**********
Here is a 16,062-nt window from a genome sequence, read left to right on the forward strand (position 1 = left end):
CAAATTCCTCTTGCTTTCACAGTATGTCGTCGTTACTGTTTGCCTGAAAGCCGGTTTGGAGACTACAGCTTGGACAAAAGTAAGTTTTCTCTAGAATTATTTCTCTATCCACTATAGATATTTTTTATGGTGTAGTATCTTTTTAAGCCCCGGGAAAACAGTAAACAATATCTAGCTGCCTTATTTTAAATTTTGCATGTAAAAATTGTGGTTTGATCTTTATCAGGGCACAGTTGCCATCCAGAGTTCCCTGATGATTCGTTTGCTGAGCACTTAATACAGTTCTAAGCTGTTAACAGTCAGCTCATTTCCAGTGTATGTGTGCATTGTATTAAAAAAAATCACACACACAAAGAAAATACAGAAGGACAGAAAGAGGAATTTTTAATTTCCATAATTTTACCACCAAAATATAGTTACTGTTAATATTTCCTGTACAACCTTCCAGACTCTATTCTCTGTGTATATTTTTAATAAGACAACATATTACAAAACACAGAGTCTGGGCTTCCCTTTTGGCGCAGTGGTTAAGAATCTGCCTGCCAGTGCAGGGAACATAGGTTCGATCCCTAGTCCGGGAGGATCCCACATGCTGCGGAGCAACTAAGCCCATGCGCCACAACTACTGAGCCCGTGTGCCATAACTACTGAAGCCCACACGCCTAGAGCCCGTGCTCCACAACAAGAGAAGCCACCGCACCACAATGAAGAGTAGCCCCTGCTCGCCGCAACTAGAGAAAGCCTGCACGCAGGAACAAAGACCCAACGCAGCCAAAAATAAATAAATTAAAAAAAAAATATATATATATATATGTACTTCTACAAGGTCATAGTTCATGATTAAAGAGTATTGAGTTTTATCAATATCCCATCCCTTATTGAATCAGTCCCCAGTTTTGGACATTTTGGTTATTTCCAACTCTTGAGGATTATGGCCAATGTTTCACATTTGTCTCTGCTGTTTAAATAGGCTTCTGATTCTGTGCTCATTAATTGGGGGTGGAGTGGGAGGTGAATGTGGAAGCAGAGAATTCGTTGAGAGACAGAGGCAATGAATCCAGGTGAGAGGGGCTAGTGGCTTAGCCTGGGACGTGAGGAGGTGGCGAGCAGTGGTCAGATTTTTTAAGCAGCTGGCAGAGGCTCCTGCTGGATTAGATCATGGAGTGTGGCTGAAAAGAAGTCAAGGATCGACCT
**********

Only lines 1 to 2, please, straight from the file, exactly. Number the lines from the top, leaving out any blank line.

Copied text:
Here is a 16,062-nt window from a genome sequence, read left to right on the forward strand (position 1 = left end):
CAAATTCCTCTTGCTTTCACAGTATGTCGTCGTTACTGTTTGCCTGAAAGCCGGTTTGGAGACTACAGCTTGGACAAAAGTAAGTTTTCTCTAGAATTATTTCTCTATCCACTATAGATATTTTTTATGGTGTAGTATCTTTTTAAGCCCCGGGAAAACAGTAAACAATATCTAGCTGCCTTATTTTAAATTTTGCATGTAAAAATTGTGGTTTGATCTTTATCAGGGCACAGTTGCCATCCAGAGTTCCCTGATGATTCGTTTGCTGAGCACTTAATACAGTTCTAAGCTGTTAACAGTCAGCTCATTTCCAGTGTATGTGTGCATTGTATTAAAAAAAATCACACACACAAAGAAAATACAGAAGGACAGAAAGAGGAATTTTTAATTTCCATAATTTTACCACCAAAATATAGTTACTGTTAATATTTCCTGTACAACCTTCCAGACTCTATTCTCTGTGTATATTTTTAATAAGACAACATATTACAAAACACAGAGTCTGGGCTTCCCTTTTGGCGCAGTGGTTAAGAATCTGCCTGCCAGTGCAGGGAACATAGGTTCGATCCCTAGTCCGGGAGGATCCCACATGCTGCGGAGCAACTAAGCCCATGCGCCACAACTACTGAGCCCGTGTGCCATAACTACTGAAGCCCACACGCCTAGAGCCCGTGCTCCACAACAAGAGAAGCCACCGCACCACAATGAAGAGTAGCCCCTGCTCGCCGCAACTAGAGAAAGCCTGCACGCAGGAACAAAGACCCAACGCAGCCAAAAATAAATAAATTAAAAAAAAAATATATATATATATATGTACTTCTACAAGGTCATAGTTCATGATTAAAGAGTATTGAGTTTTATCAATATCCCATCCCTTATTGAATCAGTCCCCAGTTTTGGACATTTTGGTTATTTCCAACTCTTGAGGATTATGGCCAATGTTTCACATTTGTCTCTGCTGTTTAAATAGGCTTCTGATTCTGTGCTCATTAATTGGGGGTGGAGTGGGAGGTGAATGTGGAAGCAGAGAATTCGTTGAGAGACAGAGGCAATGAATCCAGGTGAGAGGGGCTAGTGGCTTAGCCTGGGACGTGAGGAGGTGGCGAGCAGTGGTCAGATTTTTTAAGCAGCTGGCAGAGGCTCCTGCTGGATTAGATCATGGAGTGTGGCTGAAAAGAAGTCAAGGATCGACCT